Have you ever wondered what goes on in the mind of a complete nut-job lawyer? Ever wondered why after 48 years of marriage, an aged, high society couple would decide to get divorced? Have you pondered upon what could be the thought processes and lives of people we term as complete ‘gone cases’? What would happen if all of them came together? Comedy drama The Gone Case, dished out by Out Of The Box Production, aims to answer all these questions that will leave you wondering if “truth really is stranger than fiction?”
Abhishek Pattnaik, director and co-writer, The Gone Case, shares, “Each one of us harbours a gone case within us. Strangely, each one of us fails to acknowledge it for fear of being called mad by society. My play deals with these ‘gone case’ traits embedded in each one of us.”
The plays tells the story of one of the most eccentric divorce cases of all time, that of Pinky Tejumal (a once-upon-a-time music artiste) and Chunnilal Tejumal (a stereotypical Sindhi). Chunnilal visits LLB Kini (accomplished lawyer) while Pinky meets the ‘gone case’ lawyer to handle the legal proceedings for the divorce. What follows is a series of unpredictable events and a laugh riot with a message that is relevant to everyone’s life in this competitive world.
Sujay Mirchandani, co-writer of the play, who also essays the role of the stereotypical Sindhi, Chunnilal, says, “Writing the script of the play was an enriching process. We gradually developed the script, observing people around us whom we term as gone cases and also looking within us for the gone case traits we possess. I am sure people will appreciate our effort.”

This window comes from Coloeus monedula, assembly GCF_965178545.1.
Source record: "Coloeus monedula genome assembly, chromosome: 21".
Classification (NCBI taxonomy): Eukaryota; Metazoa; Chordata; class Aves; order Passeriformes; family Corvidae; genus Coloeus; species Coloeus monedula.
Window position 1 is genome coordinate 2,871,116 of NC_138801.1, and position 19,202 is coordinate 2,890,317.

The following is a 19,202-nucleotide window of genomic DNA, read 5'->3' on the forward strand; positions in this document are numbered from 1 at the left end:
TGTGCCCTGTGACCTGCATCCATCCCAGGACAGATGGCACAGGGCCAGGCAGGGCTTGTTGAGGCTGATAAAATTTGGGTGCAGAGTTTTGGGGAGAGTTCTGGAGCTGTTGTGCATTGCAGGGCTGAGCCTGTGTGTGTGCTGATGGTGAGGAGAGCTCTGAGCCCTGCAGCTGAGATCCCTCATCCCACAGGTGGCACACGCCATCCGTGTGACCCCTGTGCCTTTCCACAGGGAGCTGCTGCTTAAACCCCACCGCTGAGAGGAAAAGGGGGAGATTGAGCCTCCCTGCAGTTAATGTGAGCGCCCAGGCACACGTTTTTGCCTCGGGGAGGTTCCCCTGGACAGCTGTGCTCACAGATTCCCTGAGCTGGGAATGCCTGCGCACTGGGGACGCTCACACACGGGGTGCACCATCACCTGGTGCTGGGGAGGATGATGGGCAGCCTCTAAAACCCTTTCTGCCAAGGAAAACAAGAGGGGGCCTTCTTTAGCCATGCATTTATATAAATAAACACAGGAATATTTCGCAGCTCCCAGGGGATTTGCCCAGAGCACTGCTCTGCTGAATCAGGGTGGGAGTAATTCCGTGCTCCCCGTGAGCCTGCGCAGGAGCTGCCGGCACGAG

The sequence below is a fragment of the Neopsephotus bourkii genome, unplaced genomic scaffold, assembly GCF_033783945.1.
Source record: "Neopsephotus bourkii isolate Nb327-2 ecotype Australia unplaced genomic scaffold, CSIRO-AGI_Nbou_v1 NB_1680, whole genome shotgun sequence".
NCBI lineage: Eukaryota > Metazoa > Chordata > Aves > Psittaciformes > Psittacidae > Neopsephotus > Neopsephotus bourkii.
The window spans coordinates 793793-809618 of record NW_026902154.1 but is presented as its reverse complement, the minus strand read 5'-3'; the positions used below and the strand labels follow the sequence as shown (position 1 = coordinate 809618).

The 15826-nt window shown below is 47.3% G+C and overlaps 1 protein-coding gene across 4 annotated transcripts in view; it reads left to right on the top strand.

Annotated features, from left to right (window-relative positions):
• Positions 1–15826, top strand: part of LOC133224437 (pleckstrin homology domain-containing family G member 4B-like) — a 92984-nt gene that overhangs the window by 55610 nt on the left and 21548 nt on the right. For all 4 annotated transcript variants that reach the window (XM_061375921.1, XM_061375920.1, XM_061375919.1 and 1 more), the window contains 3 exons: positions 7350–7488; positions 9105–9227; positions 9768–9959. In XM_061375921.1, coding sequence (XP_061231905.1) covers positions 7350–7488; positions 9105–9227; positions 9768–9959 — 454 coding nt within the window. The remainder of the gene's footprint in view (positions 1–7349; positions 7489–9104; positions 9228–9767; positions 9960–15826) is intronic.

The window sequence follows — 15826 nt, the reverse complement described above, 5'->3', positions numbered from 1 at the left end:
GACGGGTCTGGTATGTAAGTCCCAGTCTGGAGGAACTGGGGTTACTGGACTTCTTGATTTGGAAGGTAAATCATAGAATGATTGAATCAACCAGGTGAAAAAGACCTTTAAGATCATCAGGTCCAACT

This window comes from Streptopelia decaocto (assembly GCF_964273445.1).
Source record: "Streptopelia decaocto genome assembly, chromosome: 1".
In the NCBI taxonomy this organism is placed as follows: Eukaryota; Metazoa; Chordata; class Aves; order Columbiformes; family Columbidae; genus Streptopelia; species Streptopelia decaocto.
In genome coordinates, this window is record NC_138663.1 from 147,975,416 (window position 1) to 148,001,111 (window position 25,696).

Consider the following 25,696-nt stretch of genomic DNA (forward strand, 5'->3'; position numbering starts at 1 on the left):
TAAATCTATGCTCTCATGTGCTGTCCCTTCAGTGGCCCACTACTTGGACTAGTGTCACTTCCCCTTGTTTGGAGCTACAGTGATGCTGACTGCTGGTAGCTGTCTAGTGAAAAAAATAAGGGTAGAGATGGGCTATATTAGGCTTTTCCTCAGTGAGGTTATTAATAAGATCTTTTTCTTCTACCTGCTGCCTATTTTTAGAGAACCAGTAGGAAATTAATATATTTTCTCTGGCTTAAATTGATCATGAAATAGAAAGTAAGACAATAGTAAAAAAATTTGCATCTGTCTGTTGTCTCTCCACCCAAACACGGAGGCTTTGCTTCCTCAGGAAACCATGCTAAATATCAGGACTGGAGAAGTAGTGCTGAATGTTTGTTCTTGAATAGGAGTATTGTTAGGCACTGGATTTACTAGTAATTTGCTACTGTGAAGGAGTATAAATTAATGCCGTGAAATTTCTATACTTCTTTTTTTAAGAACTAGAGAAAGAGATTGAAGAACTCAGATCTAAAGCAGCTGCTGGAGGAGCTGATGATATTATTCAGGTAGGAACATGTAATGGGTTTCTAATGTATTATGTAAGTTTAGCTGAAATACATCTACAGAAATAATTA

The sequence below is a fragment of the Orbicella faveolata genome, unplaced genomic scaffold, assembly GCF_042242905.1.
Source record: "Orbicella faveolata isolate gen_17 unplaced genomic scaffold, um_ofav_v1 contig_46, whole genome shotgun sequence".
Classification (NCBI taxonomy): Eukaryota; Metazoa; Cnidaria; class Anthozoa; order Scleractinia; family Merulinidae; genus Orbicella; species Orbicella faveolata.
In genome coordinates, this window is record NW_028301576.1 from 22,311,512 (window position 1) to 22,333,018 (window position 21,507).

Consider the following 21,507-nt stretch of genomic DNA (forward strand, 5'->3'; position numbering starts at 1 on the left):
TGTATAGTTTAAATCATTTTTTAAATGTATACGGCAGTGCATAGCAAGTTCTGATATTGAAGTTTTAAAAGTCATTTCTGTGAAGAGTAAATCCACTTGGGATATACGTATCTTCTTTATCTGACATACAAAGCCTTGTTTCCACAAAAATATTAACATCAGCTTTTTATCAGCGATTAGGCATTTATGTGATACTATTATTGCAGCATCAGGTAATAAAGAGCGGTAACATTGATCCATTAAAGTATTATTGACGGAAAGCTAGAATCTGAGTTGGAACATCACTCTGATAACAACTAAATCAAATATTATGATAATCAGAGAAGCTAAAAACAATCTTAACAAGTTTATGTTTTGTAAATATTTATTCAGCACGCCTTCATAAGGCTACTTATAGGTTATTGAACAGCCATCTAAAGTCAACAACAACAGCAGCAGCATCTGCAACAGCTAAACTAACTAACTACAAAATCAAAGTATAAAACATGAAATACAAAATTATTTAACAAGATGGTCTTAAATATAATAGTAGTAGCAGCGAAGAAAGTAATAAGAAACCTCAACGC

Twenty year-old Shreyas Pardiwalla, who essays the role of the eccentric lawyer admits, “This role has been one of the most difficult roles of my career. My character is an amalgamation of different gone cases found in different walks of life. I play the character of a very cute and adorable, but confused guy who is unable to decide his true calling in life. I had to think like a gone case and internalise the mannerisms to enact the role to the hilt.”
How does he feel to enact the role of an eccentric in the play. “Each one of us has a gone case within us, we just fail to acknowledge it for the fear of backlash from society. However, while choosing to conform to society’s norms, we fail to unleash our hidden talents. The play is all about chasing your dreams,” says Pardiwalla.